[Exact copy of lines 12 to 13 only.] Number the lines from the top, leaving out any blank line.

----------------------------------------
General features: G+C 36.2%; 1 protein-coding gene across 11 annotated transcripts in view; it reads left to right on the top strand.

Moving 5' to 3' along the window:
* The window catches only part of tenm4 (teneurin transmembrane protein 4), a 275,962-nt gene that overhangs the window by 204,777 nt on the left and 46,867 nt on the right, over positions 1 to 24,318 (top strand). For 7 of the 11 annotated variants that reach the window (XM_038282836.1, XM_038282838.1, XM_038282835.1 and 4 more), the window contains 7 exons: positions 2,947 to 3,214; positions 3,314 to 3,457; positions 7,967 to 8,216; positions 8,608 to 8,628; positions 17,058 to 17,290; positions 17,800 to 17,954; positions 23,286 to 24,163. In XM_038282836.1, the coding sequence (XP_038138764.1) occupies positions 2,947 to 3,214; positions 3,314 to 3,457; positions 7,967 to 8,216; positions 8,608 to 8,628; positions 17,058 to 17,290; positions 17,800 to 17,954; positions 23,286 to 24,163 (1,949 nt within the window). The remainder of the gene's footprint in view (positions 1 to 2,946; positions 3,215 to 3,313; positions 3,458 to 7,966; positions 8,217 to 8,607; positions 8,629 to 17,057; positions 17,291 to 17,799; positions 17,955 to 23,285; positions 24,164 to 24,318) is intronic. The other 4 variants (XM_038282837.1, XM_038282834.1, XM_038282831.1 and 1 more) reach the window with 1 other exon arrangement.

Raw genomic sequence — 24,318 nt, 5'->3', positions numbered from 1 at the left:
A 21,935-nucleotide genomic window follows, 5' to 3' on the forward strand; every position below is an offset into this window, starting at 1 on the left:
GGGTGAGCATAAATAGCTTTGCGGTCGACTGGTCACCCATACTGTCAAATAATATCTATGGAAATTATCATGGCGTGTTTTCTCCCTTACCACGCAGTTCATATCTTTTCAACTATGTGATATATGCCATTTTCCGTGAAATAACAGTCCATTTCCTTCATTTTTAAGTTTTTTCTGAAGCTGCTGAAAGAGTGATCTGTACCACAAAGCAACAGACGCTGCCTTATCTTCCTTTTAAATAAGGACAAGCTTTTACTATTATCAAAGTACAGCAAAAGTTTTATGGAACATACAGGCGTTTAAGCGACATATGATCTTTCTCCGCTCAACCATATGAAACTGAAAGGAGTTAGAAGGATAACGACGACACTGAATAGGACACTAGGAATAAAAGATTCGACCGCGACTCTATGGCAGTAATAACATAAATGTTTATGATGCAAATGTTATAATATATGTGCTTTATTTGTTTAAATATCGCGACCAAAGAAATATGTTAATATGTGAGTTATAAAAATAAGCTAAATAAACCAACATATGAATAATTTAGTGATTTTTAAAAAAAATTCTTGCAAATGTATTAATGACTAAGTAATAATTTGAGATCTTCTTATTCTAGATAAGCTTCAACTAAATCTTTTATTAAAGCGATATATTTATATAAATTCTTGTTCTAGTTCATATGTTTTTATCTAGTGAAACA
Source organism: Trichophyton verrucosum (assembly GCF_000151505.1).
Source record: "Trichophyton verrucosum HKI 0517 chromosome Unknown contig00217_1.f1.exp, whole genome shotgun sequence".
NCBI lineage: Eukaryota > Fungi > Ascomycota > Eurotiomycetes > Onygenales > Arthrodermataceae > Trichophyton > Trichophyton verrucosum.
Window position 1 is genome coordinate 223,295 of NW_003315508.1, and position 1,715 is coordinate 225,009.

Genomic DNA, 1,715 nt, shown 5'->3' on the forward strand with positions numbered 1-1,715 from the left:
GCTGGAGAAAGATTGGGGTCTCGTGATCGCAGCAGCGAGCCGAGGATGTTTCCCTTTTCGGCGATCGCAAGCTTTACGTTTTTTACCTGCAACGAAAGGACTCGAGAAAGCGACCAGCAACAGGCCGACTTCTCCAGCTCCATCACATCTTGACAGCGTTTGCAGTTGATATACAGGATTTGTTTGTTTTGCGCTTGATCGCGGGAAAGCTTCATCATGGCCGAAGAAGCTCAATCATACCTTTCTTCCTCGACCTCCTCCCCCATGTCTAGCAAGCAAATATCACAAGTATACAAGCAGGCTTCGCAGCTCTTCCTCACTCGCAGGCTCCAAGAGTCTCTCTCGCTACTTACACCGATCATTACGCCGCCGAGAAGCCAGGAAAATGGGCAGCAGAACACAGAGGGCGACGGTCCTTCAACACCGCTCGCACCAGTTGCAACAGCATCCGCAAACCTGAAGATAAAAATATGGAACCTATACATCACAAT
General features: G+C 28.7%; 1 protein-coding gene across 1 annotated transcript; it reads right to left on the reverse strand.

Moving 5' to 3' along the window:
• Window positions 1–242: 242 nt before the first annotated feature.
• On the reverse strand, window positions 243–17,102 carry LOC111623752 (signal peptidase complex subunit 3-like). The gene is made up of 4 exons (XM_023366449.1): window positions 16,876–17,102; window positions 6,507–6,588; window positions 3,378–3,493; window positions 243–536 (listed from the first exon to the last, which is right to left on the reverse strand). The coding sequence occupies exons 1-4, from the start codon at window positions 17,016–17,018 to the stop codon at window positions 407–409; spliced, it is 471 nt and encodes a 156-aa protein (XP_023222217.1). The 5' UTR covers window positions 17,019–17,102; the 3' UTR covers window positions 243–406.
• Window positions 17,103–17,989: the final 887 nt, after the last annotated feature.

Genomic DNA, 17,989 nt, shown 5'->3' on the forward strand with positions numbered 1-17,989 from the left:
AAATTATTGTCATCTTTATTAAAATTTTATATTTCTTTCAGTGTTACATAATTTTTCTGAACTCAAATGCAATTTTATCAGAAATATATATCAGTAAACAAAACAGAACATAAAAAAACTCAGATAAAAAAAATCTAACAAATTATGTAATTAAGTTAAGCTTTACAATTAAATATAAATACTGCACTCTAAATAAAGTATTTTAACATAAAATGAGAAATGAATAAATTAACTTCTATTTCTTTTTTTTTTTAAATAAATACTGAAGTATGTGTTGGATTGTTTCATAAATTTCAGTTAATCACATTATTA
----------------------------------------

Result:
GCTGGAGAAAGATTGGGGTCTCGTGATCGCAGCAGCGAGCCGAGGATGTTTCCCTTTTCGGCGATCGCAAGCTTTACGTTTTTTACCTGCAACGAAAGGACTCGAGAAAGCGACCAGCAACAGGCCGACTTCTCCAGCTCCATCACATCTTGACAGCGTTTGCAGTTGATATACAGGATTTGTTTGTTTTGCGCTTGATCGCGGGAAAGCTTCATCATGGCCGAAGAAGCTCAATCATACCTTTCTTCCTCGACCTCCTCCCCCATGTCTAGCAAGCAAATATCACAAGTATACAAGCAGGCTTCGCAGCTCTTCCTCACTCGCAGGCTCCAAGAGTCTCTCTCGCTACTTACACCGATCATTACGCCGCCGAGAAGCCAGGAAAATGGGCAGCAGAACACAGAGGGCGACGGTCCTTCAACACCGCTCGCACCAGTTGCAACAGCATCCGCAAACCTGAAGATAAAAATATGGAACCTATACATCACAAT
General features: G+C 28.7%; 1 protein-coding gene across 1 annotated transcript; it reads right to left on the reverse strand.